Just like fireplaces can completely change the way you see and interact with the interior of your home, fire pits can be a revolutionary addition to your backyard.
From providing warmth to cooking up something good barbecue style or to just boosting a cozy aesthetic, fire pits can do everything fireplaces can do (and maybe even better!).
Of course, as with anything else, a fire pit should be carefully considered as an investment. The sheer amount of options available can overwhelm the most seasoned of home designers, but fear not!
Before you start shopping around for fire pits, come to a rough agreement with your family about the size, style, and function you are looking for in a fire pit. Here are the most vital choices you will have to make in your search for the perfect artisan fire pit.
To determine the best size for your fire pit, you will first need to identify its intended purpose. Are you a party animal that hosts the entire neighborhood for a weekly barbecue? Or maybe it is just you and your spouse that are looking to cozy up and relax.
Your intended use of the fire pit should inform the size you purchase. Some materials and designs will be bulkier than others. An elliptical fire pit will naturally be slimmer than something built into the structure of your patio or porch, like a stone fire pit might be.
There is a fire pit style to fit the aesthetic of every backyard imaginable—you just need to find it! When considering a fire pit, imagine it sitting squarely in the middle of your backyard or patio. Does it look out of place in your mind’s eye? Does it look right at home, or will it require some rearranging?
If you have a traditional mid-century patio, a stone facade would be perfect. Brass coloring or metal can be a great accent in a setup that boasts rustic, woodsy vibes.
Also consider the type of statement you want your fire pit to make. Is it a center piece or just an accent? Busy designs like stone, masonry, or patterns will be more eye catching than sleek, monochrome metal.
Before taking the plunge into outdoor fireplace arena, carefully consider the placement of your fire pit, available seating arrangements, and fuel sources.
If you opt to fuel your outdoor fireplace with wood, then it stands to reason you will need a place to store all that lumber! You will want to choose a place that is easily accessible while also aesthetically appealing, while remaining far enough away from the fire that it is not liable to catch flame via errant sparks.
The shape of the firepit yourself is equally important. A circular firepit will generally accommodate less people sitting around it, but heat will be distributed amongst your guests more easily.
On the other hand, a square or rectangular firepit is a less common shape in wood burning pits, so you will likely have to opt for a gas sourced fire pit. These shapes also tend to take up more space, so this is something to consider when dreaming up your perfect pit.
The most popular options for fueling an outdoor fireplace are gel canisters, gas, and wood burning. Each have their own merits and demerits, so consider carefully which is right for you.
Gel canisters and gas both provide exceptional flame control, which is just not possible when dealing with burning wood. Therefore, gas and gel canisters are generally considered safer options. Over time, gas and gel canisters are more expensive than lumber.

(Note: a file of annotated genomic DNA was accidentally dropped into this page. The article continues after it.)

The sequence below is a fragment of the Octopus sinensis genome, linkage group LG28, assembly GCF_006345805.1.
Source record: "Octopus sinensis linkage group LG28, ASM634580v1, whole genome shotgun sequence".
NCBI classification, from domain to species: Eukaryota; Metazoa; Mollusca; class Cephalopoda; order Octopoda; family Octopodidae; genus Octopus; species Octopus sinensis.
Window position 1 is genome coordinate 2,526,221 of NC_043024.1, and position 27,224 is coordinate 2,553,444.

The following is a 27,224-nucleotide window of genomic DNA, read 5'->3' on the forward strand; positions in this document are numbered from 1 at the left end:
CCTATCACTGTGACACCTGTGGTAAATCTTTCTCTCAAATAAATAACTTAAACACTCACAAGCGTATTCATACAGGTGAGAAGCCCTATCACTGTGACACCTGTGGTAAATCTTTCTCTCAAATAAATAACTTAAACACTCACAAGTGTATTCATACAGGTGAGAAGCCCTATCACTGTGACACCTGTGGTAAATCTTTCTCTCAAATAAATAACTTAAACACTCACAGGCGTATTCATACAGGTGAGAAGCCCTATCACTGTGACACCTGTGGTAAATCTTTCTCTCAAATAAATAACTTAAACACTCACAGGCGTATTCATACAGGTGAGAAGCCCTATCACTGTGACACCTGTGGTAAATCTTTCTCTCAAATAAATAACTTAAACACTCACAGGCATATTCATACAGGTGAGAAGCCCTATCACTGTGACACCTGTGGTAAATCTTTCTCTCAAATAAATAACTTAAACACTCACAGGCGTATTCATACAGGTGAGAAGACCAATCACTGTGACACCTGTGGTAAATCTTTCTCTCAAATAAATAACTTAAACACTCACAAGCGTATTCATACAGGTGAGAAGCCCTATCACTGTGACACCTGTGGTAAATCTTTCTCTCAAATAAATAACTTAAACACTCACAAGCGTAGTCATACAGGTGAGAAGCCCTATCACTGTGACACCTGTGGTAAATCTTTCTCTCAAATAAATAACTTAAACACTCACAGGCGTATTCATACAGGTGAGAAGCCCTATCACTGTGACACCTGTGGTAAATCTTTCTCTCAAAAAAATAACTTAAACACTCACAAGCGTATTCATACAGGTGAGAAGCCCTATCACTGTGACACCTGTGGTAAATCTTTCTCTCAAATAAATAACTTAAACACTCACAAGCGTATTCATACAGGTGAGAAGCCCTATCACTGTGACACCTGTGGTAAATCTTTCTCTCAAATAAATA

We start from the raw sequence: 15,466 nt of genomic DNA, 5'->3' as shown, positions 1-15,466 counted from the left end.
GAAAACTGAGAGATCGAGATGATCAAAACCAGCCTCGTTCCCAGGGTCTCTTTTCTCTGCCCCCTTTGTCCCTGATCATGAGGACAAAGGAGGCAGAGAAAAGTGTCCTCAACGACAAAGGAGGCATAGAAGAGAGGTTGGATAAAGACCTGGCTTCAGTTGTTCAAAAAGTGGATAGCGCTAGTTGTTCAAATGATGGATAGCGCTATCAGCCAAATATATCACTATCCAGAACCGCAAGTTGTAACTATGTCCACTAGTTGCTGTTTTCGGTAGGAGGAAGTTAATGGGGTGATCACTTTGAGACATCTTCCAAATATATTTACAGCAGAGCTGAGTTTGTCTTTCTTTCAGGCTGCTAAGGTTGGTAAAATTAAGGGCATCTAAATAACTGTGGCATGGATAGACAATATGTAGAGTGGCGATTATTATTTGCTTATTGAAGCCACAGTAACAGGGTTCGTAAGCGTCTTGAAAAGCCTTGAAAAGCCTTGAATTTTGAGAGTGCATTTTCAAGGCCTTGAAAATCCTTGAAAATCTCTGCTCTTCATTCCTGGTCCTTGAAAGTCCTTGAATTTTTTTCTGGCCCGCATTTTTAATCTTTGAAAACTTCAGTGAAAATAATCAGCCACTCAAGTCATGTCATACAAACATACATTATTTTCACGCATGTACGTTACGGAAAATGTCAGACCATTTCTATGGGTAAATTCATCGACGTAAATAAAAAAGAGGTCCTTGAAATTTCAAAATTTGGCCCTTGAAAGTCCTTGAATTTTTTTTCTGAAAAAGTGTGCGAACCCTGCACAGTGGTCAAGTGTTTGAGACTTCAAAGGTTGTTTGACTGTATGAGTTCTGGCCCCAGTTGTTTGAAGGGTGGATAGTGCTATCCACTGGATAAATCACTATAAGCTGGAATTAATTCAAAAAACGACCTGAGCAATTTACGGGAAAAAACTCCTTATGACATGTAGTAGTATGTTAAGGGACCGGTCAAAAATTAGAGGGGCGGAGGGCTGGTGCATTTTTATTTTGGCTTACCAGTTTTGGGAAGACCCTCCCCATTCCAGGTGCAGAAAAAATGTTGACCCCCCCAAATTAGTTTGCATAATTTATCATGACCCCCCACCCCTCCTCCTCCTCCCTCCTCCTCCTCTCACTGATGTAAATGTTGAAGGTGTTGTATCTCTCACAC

If you are ready to get down and dirty with your fire pit and hope to make some good ol’ fashioned barbecue, skip the gel canisters and gas as potential fuel sources which are not considered food safe.
Those looking for a fire pit as a source of warmth should opt for a wood burning fire pit. Gel and canisters cannot compete with the heat generated by burning wood.
If you opt to burn wood as your fuel source, you should factor in the cost of sourcing good quality, dry wood when purchasing your firepit (or you will just have a useless, pretty planter sitting in the center of your patio!).
Stay away from soft woods, such as cedar and pine, which tend to carry more moisture. Moisture in firewood can lead to errant sparks as well as build up on the inner walls of your pit. As an extra precaution, make sure that your lumber has been “seasoned” for at least a year before burning, so that you have more control over the duration and strength of the fire and sparks.
Diesel generators are different from gasoline generators, though they’re often thought to be interchangeable by those who don’t know the difference. What are the pros and cons of diesel generators?
The Points in Favor of Diesel Generators
Diesel generators need far less maintenance than gas generators. They don’t have spark plugs or carburetors. Then you’re left with minor, low-skill tasks like replacing the air filters and changing the oil. The lack of components like this also results in very long-lasting generators. They can last three times as long as gas generators. Diesel generators also need a fraction of the maintenance natural gas generators do.
Diesel generators are on average safer than gasoline powered generators. The lack of spark plugs and carburetors eliminates the biggest ignition risks. If you need to stock up on fuel, the fact that there is less of it around reduces the risk of explosions or toxic spills.
Diesel generators are more efficient than gas generators. They’ll get up to 50 percent more power out of a gallon of diesel fuel than a gasoline generator. This typically results in a smaller gas tank, and you don’t need to take up as much space with gas cans or tanks to hold reserve fuel.